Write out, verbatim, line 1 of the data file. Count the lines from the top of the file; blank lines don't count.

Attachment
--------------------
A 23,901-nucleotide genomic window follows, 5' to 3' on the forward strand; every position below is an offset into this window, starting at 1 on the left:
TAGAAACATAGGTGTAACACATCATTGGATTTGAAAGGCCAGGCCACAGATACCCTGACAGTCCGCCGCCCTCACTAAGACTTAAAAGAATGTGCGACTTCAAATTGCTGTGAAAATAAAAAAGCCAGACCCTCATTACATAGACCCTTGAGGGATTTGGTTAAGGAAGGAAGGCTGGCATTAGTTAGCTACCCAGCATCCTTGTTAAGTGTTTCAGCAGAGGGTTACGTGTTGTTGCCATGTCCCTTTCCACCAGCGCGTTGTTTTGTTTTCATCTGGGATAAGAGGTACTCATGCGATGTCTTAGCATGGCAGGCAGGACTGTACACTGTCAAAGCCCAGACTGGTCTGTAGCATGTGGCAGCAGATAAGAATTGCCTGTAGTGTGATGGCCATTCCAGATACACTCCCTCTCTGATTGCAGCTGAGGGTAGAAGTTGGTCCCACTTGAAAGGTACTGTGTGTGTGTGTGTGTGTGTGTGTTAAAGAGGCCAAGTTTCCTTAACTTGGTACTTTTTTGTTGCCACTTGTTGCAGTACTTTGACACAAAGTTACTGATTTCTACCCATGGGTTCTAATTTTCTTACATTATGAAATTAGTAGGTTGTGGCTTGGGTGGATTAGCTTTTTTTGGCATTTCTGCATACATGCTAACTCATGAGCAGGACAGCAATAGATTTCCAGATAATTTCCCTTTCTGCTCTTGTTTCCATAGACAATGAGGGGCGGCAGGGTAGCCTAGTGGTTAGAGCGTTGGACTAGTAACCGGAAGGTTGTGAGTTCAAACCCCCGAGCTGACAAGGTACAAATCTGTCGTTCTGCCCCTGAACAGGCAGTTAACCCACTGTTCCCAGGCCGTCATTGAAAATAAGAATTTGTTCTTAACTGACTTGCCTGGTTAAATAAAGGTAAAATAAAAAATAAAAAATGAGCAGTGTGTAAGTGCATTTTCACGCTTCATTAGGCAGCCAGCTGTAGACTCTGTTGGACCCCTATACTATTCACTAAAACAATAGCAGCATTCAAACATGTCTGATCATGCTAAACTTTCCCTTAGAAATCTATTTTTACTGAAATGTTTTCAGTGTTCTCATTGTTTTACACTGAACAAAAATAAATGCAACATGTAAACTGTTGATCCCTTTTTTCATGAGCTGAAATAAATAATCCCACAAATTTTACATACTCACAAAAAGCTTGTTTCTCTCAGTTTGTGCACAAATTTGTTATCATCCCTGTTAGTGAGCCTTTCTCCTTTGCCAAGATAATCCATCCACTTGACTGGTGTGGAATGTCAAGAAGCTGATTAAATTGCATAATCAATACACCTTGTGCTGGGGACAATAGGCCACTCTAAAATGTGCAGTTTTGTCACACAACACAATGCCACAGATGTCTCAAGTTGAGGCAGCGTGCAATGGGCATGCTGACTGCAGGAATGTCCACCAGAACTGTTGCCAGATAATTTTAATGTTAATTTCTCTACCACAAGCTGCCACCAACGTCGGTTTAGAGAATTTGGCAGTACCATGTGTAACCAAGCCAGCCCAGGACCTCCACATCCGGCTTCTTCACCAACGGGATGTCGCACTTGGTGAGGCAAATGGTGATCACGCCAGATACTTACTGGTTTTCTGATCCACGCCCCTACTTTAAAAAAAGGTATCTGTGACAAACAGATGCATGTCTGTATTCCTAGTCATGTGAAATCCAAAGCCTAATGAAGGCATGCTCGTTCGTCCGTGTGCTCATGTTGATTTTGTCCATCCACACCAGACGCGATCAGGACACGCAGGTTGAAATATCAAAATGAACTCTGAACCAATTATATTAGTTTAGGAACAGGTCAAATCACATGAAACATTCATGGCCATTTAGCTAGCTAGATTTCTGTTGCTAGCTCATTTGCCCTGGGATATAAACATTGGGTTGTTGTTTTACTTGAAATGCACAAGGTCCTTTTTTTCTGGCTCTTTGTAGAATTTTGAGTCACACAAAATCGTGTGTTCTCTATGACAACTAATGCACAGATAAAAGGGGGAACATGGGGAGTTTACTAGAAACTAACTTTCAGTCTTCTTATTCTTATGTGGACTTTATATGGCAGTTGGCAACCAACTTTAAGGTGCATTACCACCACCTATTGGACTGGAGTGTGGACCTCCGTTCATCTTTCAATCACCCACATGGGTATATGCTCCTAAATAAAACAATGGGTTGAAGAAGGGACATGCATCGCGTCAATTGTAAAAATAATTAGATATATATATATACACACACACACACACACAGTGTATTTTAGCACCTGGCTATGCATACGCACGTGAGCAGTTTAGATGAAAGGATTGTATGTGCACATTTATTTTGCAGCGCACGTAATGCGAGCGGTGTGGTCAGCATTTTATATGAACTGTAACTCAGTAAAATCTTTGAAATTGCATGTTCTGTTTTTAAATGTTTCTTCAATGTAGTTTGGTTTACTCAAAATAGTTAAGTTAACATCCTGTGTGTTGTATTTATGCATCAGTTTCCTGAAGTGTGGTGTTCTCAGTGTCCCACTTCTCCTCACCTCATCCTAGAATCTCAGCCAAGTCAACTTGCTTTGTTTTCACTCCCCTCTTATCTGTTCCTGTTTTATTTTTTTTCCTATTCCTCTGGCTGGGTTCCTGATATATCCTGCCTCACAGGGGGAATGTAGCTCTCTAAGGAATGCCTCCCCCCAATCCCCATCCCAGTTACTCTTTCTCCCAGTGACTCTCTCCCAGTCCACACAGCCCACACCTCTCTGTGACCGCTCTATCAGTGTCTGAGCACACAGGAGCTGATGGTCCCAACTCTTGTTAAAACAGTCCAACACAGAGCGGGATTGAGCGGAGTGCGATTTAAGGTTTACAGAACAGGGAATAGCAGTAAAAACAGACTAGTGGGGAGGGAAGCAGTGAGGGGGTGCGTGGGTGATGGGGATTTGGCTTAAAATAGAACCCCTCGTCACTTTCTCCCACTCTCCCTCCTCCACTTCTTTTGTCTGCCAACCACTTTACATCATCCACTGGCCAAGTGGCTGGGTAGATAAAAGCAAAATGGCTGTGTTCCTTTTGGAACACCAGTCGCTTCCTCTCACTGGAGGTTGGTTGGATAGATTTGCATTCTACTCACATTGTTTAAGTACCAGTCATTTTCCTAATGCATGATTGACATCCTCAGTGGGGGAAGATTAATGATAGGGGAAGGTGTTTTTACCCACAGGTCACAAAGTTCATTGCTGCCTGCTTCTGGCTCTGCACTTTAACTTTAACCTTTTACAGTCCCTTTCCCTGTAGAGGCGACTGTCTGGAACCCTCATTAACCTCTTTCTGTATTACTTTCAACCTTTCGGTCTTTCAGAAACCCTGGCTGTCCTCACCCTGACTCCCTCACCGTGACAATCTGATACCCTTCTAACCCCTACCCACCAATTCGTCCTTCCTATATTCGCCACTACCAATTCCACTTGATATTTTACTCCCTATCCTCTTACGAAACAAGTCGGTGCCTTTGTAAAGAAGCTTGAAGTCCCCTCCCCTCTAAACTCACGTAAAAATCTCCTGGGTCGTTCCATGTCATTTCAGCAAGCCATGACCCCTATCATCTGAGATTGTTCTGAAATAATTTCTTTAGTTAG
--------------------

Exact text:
A 23,901-nucleotide genomic window follows, 5' to 3' on the forward strand; every position below is an offset into this window, starting at 1 on the left: